Place chicken breasts in a pot and cover with water. Add salt to taste. When breasts are tender, add an onion cut into 4 pieces, 1 piece of garlic and boil for 10 minutes. Set aside to cool. When the chicken has cooled, separate the meat from bones. Place skin aside for later use in the sauce. Also save the broth to use in the preparation of the masa. Cut potatoes into small cubes. Parboil the potatoes and garbanzo beans. Cut the loroco flowers in half and place in separate bowls.
Puree tomatoes, 2 onions, a bit of garlic, 1.5 bags of bolsas de relajo (previously roasted), green chilies and annatto. Include also the reserved skin from the chicken breasts. This is a key step in making Central American tamales. In a pan add 1 cup of the sauce and enough oil for cooking. Add 4 ounces of chicken broth and stir after boiling.
In a bowl, mix the prepared masa and the remaining broth from the cooked chicken breasts. Add 4 ounces of chicken broth, 3 cups of sauce and 2 cups of oil. If necessary, add more water until a smooth paste is achieved. Place masa in a pan, simmer and stir steadily so as not to stick to the pan. Set aside to cool.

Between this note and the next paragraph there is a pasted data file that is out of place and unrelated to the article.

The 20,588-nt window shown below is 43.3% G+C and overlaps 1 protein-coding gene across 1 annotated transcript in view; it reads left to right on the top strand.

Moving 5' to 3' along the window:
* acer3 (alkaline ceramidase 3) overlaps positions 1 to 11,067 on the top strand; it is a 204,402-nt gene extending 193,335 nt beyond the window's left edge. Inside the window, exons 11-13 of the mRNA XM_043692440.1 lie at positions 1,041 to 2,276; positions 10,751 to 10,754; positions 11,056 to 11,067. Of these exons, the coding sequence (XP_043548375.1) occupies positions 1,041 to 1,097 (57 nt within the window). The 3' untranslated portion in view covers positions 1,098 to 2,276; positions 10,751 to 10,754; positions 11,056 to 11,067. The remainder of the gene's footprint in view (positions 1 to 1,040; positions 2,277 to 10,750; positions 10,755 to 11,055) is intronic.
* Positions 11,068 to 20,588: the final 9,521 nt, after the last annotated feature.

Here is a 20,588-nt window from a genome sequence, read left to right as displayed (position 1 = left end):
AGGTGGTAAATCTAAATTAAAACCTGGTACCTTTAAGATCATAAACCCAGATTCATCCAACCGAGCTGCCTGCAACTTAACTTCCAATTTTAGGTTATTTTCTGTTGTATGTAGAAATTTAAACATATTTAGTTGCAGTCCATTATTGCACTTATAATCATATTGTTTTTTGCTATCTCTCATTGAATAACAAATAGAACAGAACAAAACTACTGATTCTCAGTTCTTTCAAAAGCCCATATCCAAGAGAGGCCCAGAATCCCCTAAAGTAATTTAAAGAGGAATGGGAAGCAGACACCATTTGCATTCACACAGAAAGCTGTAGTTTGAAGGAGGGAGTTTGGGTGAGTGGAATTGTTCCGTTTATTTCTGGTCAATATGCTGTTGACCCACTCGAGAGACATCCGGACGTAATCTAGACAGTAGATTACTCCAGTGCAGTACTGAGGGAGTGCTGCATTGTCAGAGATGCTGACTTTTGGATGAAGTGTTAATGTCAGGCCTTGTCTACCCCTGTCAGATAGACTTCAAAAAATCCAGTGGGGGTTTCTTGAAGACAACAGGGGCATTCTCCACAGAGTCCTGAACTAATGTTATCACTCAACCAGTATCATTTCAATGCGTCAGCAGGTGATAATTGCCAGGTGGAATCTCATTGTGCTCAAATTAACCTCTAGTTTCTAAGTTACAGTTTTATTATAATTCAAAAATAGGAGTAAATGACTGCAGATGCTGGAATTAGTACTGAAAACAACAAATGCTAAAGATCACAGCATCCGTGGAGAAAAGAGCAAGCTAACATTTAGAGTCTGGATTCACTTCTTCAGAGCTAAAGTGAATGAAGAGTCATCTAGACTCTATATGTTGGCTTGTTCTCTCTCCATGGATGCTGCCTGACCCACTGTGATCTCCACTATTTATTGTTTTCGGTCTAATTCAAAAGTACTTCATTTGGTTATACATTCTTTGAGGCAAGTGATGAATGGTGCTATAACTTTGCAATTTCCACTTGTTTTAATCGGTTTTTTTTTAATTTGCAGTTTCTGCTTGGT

Wrapping the Tamales
Place the banana leaves in a large pot of boiling water to soften. Cut pieces into 8 x 14 inch pieces. Place on a hot griddle for 15 seconds to make it a little more pliable. In each leaf place 3 tablespoons of masa, 2 tablespoons of chicken, 4 pieces of potatoes, one of lorocos, chopped green beans, and a Goya Olive or two into the center. Wrap the tamale taking the shorter sides and bringing them together to completely cover the dough. Then, wrap the longer sides in and securely tie with string or a long thin piece of banana leaf, if needed. When finished wrapping, steam for about 1 hour and a half in a tamale steamer. The time for cooking is quicker than traditional tamales since most of the ingredients have already been cooked.